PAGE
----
The agreement on 13 May 2022 by European Member States to enhance the Network and Information Systems Regulations is another important step in the war to upgrade the cyber security of critical national infrastructure across the EU.
There are a couple of aspects of the new regulations that should be ringing alarm bells across corporate Europe. As well as the increased reach of the regulations, for example into healthcare and medical devices, the regulations now seek to hold accountable the management of companies that are found wanting, as well as promising more enforcement.
Whether national authorities have sufficient numbers of skilled people to hold major corporates to account in this area is an issue that needs urgent addressing. In general, this is an initiative worth supporting. But does it go far enough?
Change only successfully occurs if it REALLY matters to the individuals affected by that change. Making companies that run elements of critical national infrastructure accountable for the management of cyber risks is a good thing (it will require significant contractual changes, but let’s not do that now).
The implication of NISR 2 is clear: ultimately directors will become personally accountable, as an officer of that company for the decisions a company takes around the protection – and profitable exploitation of its information assets base. Good plan. If applied properly it could make a big difference to how management and corporate leadership view cyber risk management. But get it wrong, and the regulations just look, well, silly.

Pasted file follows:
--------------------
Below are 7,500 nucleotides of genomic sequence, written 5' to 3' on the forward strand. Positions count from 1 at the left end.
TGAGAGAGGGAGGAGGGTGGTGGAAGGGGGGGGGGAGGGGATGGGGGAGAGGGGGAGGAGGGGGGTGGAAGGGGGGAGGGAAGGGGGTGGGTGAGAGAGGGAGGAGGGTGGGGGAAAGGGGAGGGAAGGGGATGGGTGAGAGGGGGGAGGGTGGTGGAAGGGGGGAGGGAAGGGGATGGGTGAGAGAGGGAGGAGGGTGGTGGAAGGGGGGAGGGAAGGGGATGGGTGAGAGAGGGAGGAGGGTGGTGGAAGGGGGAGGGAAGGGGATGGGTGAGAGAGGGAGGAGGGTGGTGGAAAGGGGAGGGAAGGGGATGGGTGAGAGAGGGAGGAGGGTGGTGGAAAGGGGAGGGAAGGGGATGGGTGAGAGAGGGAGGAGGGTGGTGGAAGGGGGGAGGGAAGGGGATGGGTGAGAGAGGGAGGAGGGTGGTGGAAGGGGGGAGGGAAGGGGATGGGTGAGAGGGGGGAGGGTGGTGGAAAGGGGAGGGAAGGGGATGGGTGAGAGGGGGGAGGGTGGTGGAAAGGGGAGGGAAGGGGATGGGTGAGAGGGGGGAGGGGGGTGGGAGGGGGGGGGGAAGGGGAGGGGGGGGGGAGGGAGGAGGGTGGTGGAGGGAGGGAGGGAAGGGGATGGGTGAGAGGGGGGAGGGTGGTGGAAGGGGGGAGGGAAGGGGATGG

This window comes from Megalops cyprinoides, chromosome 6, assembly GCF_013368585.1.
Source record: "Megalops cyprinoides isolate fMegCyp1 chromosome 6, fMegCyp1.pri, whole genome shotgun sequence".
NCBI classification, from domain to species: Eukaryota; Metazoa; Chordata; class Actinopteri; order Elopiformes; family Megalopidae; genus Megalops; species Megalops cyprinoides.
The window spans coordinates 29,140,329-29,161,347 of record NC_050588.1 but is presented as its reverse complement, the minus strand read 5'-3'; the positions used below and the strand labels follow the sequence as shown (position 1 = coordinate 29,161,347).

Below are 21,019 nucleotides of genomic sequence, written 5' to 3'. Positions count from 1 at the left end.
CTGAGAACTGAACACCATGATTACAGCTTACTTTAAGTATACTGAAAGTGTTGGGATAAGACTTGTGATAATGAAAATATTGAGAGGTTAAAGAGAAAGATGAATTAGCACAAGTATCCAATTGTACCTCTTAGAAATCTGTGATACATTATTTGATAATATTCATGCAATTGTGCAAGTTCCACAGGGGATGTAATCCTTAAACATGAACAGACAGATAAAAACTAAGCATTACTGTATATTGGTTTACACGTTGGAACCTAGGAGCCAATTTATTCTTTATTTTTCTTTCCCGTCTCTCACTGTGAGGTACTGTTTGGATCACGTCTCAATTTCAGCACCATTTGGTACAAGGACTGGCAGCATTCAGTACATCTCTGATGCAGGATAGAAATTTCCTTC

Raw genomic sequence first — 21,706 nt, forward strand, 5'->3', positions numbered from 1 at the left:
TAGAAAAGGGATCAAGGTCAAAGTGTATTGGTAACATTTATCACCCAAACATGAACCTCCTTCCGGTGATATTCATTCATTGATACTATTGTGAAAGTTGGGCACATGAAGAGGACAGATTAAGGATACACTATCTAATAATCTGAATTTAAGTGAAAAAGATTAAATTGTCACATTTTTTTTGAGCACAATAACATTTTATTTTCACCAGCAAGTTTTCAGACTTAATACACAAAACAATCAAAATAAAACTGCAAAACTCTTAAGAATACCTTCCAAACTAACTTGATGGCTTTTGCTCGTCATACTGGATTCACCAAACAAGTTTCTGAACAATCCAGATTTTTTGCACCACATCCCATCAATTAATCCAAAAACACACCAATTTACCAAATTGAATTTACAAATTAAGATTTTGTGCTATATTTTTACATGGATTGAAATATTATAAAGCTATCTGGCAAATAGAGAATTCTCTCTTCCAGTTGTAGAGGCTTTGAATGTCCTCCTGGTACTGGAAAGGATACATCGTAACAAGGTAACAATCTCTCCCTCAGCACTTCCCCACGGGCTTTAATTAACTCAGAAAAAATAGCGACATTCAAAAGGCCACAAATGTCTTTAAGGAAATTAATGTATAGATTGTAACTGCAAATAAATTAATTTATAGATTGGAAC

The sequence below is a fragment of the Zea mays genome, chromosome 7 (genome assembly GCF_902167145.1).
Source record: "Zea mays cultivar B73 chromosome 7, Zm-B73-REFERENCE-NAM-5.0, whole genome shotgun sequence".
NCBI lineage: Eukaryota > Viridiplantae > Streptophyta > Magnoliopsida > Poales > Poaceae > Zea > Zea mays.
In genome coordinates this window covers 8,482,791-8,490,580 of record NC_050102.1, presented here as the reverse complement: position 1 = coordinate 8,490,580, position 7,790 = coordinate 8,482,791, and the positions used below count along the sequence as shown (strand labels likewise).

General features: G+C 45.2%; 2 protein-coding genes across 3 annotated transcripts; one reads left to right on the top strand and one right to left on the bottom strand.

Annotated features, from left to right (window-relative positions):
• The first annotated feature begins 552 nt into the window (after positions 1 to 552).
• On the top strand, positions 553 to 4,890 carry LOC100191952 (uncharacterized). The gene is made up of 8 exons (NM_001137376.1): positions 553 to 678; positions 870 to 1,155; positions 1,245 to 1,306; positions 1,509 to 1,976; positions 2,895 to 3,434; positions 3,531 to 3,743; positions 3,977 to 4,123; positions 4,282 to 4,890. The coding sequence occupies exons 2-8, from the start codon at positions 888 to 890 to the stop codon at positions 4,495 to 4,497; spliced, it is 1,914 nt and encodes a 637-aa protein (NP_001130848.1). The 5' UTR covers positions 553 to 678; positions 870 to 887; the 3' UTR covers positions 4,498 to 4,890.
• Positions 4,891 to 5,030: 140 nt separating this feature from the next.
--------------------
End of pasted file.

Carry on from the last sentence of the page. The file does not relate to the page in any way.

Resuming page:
We have long argued that data and information form a valuable part of a company’s asset base, and that those data assets – whether in the form of intellectual property, know how, experience and customer data, and as with all other physical or financial assets – must be protected by directors for the benefit of the shareholders. Directors of companies already have a fiduciary duty to their shareholders (and one might argue bond holders) – damage shareholder value and you can be sued, fired or both. But these regulations go further and seek to do something similar around information assets.
This poses some interesting questions/dilemmas:
Countries have 21 months to get NISR 2 onto their statute books. It remains to be seen if corporate Europe will seek to water down the ‘accountability’ element. The Commission should resist this. Likewise, silence by corporate Europe to this directive will also be significant: it means the NISR 2 regulations have struck a nerve. Let’s see.